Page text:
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The Saga of Unwanted Food Gifts

A few weeks ago, Melody decorated the box and placed it in the recreation hall here at DJs. Since then she has emptied it several times and now we have a large accumulation of staple food items.This afternoon Jerry is picking up enough bread and pastry for 25 families. People have placed envelopes of money in our box in the office, and Michael has collected several hundred dollars to buy turkeys. Melina has decorated the individual boxes and this evening we will all meet at the church to assemble them.

This is our first Thanksgiving at Christ Alive church here in Lake Havasu and we are preparing food baskets to give to needy families here in the area. We’re all set, well organized, everything at the ready–except for one glaring problem: We don’t know how to distribute our gifts.

When we first began planning this project, we had thought to take the baskets to neighborhoods around the church, randomly knock on doors and present the food. As we considered it further, we reckoned that some might be offended by this action. Our strategy then changed, and we contacted a social service agency, where we had a personal contact.

She was ecstatic about our program. She would not be allowed to give us a list of people, but we could go with her to deliver the baskets. That was fine with us. Then she called to say, “No, we could not go with her, but we could insert a church card and the special greeting we had planned.”

“That’s fine, also,” we agreed.

Then she called again. “I’m so sorry, but my superior has said that we can’t actually take any food, but we can deliver a letter or flyer that invites the families to pick up the baskets at the church.”

“That will work,” we said, and she came by the RV and picked up the material we had prepared. She called yesterday with the news that every one of her contacts and those of her colleague who was helping out were already connected with a food bank and could not be involved with our distribution. I’m not clear as to whether this is a regulation, or the people just don’t want to appear greedy.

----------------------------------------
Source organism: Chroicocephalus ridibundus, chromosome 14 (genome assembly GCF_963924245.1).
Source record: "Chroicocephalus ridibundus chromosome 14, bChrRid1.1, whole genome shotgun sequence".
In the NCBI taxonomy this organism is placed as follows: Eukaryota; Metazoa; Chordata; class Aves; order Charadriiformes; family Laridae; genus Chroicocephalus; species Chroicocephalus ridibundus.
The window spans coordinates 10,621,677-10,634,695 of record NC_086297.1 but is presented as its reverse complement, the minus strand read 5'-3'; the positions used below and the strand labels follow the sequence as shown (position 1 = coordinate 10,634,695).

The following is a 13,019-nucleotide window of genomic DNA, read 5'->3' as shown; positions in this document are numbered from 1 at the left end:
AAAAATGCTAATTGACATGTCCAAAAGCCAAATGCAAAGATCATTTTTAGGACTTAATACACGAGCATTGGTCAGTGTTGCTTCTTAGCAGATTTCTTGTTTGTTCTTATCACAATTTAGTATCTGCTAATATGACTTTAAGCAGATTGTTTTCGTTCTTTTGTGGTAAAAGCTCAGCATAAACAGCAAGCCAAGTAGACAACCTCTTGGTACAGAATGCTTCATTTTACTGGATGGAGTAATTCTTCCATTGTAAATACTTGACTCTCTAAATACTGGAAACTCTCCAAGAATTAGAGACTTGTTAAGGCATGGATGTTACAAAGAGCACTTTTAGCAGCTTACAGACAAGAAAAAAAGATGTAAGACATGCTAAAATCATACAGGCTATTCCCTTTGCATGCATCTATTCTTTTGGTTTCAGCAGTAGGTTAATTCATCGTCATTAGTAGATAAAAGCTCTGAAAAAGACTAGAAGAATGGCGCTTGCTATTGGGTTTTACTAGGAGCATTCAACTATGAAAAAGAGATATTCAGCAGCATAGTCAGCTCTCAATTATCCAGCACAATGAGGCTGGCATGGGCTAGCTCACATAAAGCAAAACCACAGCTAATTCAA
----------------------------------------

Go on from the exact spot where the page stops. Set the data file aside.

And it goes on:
Anyway–bottomline, as is said–we have this beautiful food ready to distribute, and we don’t know what to do with it. Any suggestions? If we don’t think of anything else, we will revert to plan one, and kindly and cautiously offer food to any neighbors we think may be in need. We do have a community service announcement in the newspaper that came out today saying that we will be at the church from 8:30 to 11:00 on Saturday to give away food. Maybe some will show from that.

Working perfectly, we believe, is our plan to give a turkey to every family who attends Christ Alive this Sunday. You’re all invited. Hop on a plane, but let me know, so I’ll be ready to pick you up at Havasu Regional airport. You should get a ticket for a thousand or two. Small sum to pay for such as you to worship with such as I on Thanksgiving Sunday.

Disclaimer edit: The turkey we give you on Sunday morning will be naked, wrapped up modestly in plastic though. Sorry if the picture led you to believe our presentation would be such. 🙂

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My devotional blog is here.

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America Arizona Christianity/Religion Church Culture Family Goodness of man Life My Family Pentecostal Social

Record Breaking Sunday!

Christ Alive Congregation, originally uploaded by Shirley Buxton.

Eighty-five was the count! Eight months ago, Jerry and I came to Lake Havasu to start a new church. Two people beside Jerry and me were in the first service. Today, we had 85!

There are more pictures and details of the service under My Church Activities.

Jerry and I with part of the group after the worship service.

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My devotional blog is here.

 

 

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Taken in (See more photos here)